Rectal douches are at an earlier stage in development. This could be a combination antiretroviral/antibiotic prevention product to stop HIV and STIs in gay men and other people who have anal sex, used both before and after anal sex.
There had been some research on the acceptability of this idea around the time of the iPrEx study, but with the success of oral PrEP, enthusiasm for lubes and douches ebbed. Now, with concern about high and rising rates of STIs in the gay community, some of them associated with PrEP, the idea of a douche that could help prevent both HIV and STIs has regained traction.
A poster from Alex Carballo-Diéguez reported on douching practices among people who have anal sex, recruited from the gay dating app Grindr in the United States. Of the 4751 respondents, 78% reported having been the receptive partner in anal sex in the last three months. Of these, 80% reported douching before having receptive anal sex and 27% reported douching afterwards (in addition to or instead of beforehand).
Survey respondents were very interested in the idea of a douche to prevent HIV and STI. Ninety-eight per cent of men who currently douche and 94% of men who do not said that would be very interested in such a product.
One technical issue is that although men reported an average of three douche applications before sex (most used an enema bottle or shower attachment), they didn’t hold the water inside for very long (mostly for less than a minute). So a rectal douche would have to deliver drug fast to the tissues.
Ethel Weld of Johns Hopkins University reported on the first phase I study of a rectal douche, called DREAM-01 (not to be confused with the DREAM vaginal ring study). This study recruited 18 gay men for an initial safety, acceptability and drug absorption study, using a gel containing just the anti-HIV drug tenofovir as studies of this in rectal lubricants have been done before.
Previous studies had found that many common sexual lubricants caused rectal cell damage by being too concentrated. They are hyper-osmolar, which means they tend to cause cell damage by drawing the water out of them. Because of this the study tested three different douche formulations, a standard one given in two sizes of enema (220 mg and 660mg) and a more dilute formulation given in a 660mg dose.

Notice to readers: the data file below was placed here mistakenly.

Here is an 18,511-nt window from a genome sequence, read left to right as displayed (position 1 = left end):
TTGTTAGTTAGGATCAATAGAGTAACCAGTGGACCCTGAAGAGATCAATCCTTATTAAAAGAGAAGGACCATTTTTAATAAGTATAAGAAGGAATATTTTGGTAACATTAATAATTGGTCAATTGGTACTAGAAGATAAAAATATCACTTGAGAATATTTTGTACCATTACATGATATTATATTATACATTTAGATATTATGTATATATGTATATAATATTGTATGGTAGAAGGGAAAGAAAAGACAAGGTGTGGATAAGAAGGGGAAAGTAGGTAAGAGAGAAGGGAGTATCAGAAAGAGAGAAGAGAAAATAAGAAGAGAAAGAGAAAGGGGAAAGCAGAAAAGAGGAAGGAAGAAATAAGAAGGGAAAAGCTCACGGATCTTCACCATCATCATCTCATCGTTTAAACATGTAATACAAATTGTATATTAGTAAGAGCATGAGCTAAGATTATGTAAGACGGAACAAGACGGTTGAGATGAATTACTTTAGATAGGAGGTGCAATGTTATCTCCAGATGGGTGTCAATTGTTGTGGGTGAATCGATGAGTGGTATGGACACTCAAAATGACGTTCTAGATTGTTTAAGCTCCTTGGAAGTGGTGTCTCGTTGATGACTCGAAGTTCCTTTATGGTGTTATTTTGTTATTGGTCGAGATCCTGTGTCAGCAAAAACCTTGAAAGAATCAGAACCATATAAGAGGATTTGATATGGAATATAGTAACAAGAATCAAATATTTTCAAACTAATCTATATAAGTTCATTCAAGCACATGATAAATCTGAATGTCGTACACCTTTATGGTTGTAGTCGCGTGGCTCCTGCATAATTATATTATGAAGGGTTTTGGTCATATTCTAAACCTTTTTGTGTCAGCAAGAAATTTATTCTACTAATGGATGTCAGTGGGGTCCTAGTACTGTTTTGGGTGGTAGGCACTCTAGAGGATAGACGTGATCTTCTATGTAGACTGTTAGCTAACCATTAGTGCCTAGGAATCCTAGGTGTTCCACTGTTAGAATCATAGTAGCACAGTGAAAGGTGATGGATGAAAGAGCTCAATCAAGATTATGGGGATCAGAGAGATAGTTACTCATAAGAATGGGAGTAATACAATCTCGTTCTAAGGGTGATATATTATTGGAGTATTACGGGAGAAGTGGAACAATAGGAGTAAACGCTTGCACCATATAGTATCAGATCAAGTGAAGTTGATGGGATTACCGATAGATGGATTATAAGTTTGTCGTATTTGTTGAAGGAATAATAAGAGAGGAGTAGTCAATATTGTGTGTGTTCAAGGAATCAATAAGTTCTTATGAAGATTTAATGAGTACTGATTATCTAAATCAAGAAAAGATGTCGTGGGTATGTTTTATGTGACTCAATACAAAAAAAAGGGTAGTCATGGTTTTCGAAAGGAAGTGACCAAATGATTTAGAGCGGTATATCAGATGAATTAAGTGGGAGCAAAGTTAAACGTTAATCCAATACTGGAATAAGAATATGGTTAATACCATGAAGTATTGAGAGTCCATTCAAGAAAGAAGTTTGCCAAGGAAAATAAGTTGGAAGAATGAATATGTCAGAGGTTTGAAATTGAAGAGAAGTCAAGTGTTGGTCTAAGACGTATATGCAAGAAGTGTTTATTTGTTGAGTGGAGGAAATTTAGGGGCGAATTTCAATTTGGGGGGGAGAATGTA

The participants used one dose of each formulation, with a month in between doses during which blood and tissue samples were taken. Some participants had CT scans to see how far up the gut the enema travelled.
Interestingly it was the smaller enema dose that was associated with the larger number of reported adverse events, though most of these were mild and this version of the douche remained highly acceptable to participants. There were only two adverse events that the investigators judged to be caused by the gel; some bleeding in one case and a feeling of rectal discomfort and dryness in the other. Tissue biopsies showed no evidence of cell damage.
The douches achieved adequate coverage, i.e. they travelled as far up the colon as semen was likely to go.
Drug concentration inside tissue cells was ten to 1000 times in excess of that required to suppress HIV but in all cases was well below suppressive levels in blood; this means the drug in the gel gets where it needs to locally but is not absorbed systemically. This is what you want if the gel contains an anti-STI antibiotic as avoiding significant concentrations in blood is the way to avoid generating resistant bacteria.
In tests using explants, tissue cells taken from the rectum after the douche was used and then cultured with HIV, found that the tenofovir within cells suppressed HIV effectively for at least six hours and had significant effect for up to 24 hours. Viral suppression was linked to tissue concentrations, with the hypo-osmolar one achieving the highest concentrations, though this douche formulation was slightly less popular than the other two.
The conclusion is that an anti-HIV and anti-STI rectal enema/douche would be acceptable, would achieve high tissue concentrations of preventative drug for a useful period after sex, and that – at least in the lab dish – it suppresses HIV replication.